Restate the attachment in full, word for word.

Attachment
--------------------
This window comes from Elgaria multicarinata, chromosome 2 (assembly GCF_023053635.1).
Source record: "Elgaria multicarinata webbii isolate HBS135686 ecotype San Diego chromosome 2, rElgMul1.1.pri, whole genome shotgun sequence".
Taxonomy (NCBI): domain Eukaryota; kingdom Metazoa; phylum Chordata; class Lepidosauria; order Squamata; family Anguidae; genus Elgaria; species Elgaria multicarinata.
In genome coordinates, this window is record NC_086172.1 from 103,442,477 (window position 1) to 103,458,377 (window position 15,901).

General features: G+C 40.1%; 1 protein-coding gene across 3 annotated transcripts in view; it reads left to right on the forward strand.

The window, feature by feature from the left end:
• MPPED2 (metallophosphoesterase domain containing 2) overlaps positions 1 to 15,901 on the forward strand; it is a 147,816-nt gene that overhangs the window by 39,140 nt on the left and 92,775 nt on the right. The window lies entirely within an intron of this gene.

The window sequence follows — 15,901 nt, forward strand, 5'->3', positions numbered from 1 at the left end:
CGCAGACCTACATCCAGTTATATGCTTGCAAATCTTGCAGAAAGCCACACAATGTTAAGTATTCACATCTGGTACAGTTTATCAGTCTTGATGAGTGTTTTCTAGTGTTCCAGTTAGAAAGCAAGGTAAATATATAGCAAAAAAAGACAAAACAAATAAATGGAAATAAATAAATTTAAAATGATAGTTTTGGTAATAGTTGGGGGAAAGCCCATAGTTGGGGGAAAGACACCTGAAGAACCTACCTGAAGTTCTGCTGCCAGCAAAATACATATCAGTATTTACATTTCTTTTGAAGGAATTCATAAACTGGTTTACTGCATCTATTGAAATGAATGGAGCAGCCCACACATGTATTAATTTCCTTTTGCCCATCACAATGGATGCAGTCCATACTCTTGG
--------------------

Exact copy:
This window comes from Elgaria multicarinata, chromosome 2 (assembly GCF_023053635.1).
Source record: "Elgaria multicarinata webbii isolate HBS135686 ecotype San Diego chromosome 2, rElgMul1.1.pri, whole genome shotgun sequence".
Taxonomy (NCBI): domain Eukaryota; kingdom Metazoa; phylum Chordata; class Lepidosauria; order Squamata; family Anguidae; genus Elgaria; species Elgaria multicarinata.
In genome coordinates, this window is record NC_086172.1 from 103,442,477 (window position 1) to 103,458,377 (window position 15,901).

General features: G+C 40.1%; 1 protein-coding gene across 3 annotated transcripts in view; it reads left to right on the forward strand.

The window, feature by feature from the left end:
• MPPED2 (metallophosphoesterase domain containing 2) overlaps positions 1 to 15,901 on the forward strand; it is a 147,816-nt gene that overhangs the window by 39,140 nt on the left and 92,775 nt on the right. The window lies entirely within an intron of this gene.

The window sequence follows — 15,901 nt, forward strand, 5'->3', positions numbered from 1 at the left end:
CGCAGACCTACATCCAGTTATATGCTTGCAAATCTTGCAGAAAGCCACACAATGTTAAGTATTCACATCTGGTACAGTTTATCAGTCTTGATGAGTGTTTTCTAGTGTTCCAGTTAGAAAGCAAGGTAAATATATAGCAAAAAAAGACAAAACAAATAAATGGAAATAAATAAATTTAAAATGATAGTTTTGGTAATAGTTGGGGGAAAGCCCATAGTTGGGGGAAAGACACCTGAAGAACCTACCTGAAGTTCTGCTGCCAGCAAAATACATATCAGTATTTACATTTCTTTTGAAGGAATTCATAAACTGGTTTACTGCATCTATTGAAATGAATGGAGCAGCCCACACATGTATTAATTTCCTTTTGCCCATCACAATGGATGCAGTCCATACTCTTGG